Guest Blog: Author Melissa McClone

I’m pleased to welcome best selling author Melissa McClone to my blog. Melissa has published over forty romance novels with Harlequin and Tule Publishing Group and has been nominated for Romance Writers of America’s RITA® award. When she’s not writing, Melissa can usually be found driving her children to various activities. (I can relate!) Her latest novel is The Valentine Quest (Love at the Chocolate Shop Book 5). You can find links to all Melissa’s books on her website. I like her idea of writing the last chapter near the beginning of her writing process. I may try that myself just to see what happens. Anyway, welcome, Melissa!

Knowing the End by Melissa McClone

When I decided to try writing a romance novel, I was a die-hard romance reader who was working full-time during the day as a mechanical engineer and taking classes toward an MBA at night. I was left-brained to the max. This, however, served me well with plotting those first stories.

Forty-odd published works later, I’m still a plotter, but over the past two decades (my “call” from Harlequin to buy my first book came in November 1997 when I was pregnant with my first child who is now a freshman in college), my process has changed a little.

What’s the same?

I like to have an outline or synopsis to get a general feel for the story. I use this to make sure I don’t forget anything I should have. That means when I’m ready to outline, I pull out one of my plot/structure books/worksheets and decide which one I’d like to use. I wish I could say I found the perfect plotting tool or method that I use with each project, but I haven’t. These, however, are my go to resources:

My outline/synopsis is never set in stone. It’s just so I know where to start and have an idea of where I’m going. Next, I write the first three chapters. This is where I get to know my characters. Often there’s too much internalization and backstory in the first draft, but I don’t worry about that. That’s what revisions are for.

What’s different about my process now?

With a couple published novels to my name, I decided to try something different with how I wrote. After I’d drafted the first three chapters, I wrote the last chapter of the story. When I did that, something clicked in my brain. Something good, so that’s what I started doing and have been doing. I used to write only the last chapter, but lately (I forgot exactly when), I’ve been writing from the black moment to the end.

During the revision passes (I’m a draft writer), I’ll add more detail and description, and of course, clean up the writing, but the scenes don’t change much. The only significant rewrites have happened when I changed a character’s internal conflict, but I can’t remember ever changing the actual setting of an end scene.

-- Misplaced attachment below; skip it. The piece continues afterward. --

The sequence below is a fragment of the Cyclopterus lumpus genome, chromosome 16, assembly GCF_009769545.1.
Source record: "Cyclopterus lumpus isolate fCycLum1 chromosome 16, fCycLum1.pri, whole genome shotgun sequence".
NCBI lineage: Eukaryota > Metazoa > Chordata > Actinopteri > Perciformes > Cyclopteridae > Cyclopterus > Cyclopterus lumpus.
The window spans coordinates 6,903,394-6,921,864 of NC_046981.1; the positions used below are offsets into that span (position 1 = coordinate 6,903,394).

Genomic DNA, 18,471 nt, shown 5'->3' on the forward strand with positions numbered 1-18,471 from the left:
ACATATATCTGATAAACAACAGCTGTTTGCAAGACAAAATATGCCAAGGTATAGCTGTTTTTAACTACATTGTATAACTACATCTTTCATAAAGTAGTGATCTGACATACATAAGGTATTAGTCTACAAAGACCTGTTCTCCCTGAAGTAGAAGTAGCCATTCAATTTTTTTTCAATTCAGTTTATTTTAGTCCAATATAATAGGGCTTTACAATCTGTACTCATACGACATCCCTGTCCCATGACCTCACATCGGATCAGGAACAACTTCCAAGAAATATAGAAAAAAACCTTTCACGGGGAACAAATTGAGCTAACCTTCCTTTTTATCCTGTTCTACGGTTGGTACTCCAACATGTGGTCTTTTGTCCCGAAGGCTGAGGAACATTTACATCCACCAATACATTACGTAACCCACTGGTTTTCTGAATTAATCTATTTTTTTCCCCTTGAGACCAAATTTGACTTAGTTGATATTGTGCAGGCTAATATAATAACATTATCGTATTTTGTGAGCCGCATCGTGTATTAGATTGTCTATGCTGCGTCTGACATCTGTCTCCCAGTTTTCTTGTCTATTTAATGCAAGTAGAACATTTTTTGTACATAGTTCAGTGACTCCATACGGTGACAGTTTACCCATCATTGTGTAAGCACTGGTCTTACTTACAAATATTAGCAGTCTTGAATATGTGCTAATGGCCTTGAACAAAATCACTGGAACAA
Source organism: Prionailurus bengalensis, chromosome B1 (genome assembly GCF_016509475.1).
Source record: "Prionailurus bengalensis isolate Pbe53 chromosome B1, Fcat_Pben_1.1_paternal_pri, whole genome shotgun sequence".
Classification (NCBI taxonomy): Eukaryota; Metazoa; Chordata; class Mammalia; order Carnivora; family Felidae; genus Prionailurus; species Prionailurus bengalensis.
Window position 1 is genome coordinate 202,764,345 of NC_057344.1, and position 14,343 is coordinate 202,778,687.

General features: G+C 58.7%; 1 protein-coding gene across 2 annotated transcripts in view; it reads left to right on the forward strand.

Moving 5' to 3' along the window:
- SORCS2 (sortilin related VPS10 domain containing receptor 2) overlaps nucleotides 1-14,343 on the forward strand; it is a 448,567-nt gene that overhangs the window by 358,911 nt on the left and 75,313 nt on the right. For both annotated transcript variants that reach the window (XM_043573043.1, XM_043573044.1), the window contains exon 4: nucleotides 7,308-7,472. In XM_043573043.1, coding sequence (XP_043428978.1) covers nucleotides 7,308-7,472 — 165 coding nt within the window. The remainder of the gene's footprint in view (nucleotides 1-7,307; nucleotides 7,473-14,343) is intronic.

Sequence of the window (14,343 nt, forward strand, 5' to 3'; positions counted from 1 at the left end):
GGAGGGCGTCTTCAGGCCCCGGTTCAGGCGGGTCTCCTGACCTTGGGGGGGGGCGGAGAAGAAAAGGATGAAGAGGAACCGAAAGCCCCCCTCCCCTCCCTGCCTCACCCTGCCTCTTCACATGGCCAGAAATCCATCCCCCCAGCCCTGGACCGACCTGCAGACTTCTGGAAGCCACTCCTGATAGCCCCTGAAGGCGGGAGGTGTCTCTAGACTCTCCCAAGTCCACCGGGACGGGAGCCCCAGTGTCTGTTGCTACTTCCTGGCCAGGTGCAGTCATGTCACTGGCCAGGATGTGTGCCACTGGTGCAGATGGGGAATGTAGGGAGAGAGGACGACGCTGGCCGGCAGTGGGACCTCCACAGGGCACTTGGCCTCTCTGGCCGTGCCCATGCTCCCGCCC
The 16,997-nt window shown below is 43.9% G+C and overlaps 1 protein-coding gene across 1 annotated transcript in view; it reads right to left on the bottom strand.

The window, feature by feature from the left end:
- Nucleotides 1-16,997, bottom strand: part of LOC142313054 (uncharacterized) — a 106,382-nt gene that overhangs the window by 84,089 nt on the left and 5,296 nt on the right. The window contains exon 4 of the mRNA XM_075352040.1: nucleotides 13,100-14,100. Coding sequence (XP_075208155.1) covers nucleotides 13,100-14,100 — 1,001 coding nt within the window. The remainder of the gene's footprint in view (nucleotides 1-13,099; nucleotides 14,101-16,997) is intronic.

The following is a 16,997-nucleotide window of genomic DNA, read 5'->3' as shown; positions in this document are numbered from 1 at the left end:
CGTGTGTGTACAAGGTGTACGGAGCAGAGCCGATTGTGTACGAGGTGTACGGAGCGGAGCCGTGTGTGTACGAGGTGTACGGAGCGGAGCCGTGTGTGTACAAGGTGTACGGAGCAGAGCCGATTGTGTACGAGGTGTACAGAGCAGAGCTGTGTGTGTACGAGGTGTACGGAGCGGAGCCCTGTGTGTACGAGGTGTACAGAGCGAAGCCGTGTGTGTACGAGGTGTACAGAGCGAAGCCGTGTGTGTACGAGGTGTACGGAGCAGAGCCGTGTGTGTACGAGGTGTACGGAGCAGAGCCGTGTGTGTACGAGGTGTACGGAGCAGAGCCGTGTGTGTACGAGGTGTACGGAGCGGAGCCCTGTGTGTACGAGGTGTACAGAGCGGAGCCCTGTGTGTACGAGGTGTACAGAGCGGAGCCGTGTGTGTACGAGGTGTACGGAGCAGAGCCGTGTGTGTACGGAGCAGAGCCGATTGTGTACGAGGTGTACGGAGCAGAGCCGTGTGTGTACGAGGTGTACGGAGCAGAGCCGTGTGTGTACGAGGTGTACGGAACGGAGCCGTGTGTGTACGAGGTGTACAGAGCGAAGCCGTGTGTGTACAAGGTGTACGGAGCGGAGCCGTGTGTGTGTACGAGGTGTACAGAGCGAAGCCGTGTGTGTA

Some of my writer friends don’t get this at all. We’ve had some interesting discussions about my process. I don’t know if it’s my left brain or what, but I need to know the ending to know how to get there. Writing the end first doesn’t take away from my enjoyment of writing the rest of the story. If anything, I can breathe easier and enjoy the journey to get there.

A friend once encouraged me to write the story linearly just to see what that was like. She felt I was missing the discovery that happens as you write from start to finish. I’m always up for experimenting, so I gave it a try with a novella.

The result?

A total mess and lots of tears.

D-I-A-S-A-T-E-R!

The bright side of the experiment, however, led me to completely embrace my process. When others tell me that they could never write the way do what I do or they’d never need to write the book if they knew the end, I just smile and continue doing as I’ve done. The way I write works for me, so why switch things up?

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Melissa’s uncredited coauthor.

Julieann Dove Blog Tour

I’m pleased to feature Julieann Dove‘s new contemporary romance The Secret He Keeps on my blog today. I’m doubly impressed by her work because she’s managed to juggle writing five books this year with raising five children. Read my Q and A with Julieann below along with a excerpt from the book. Then go out and buy it so you can curl up with a good romance on a cold winter’s night.

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What the genesis of The Secret He Keeps? How did you come up with the story idea?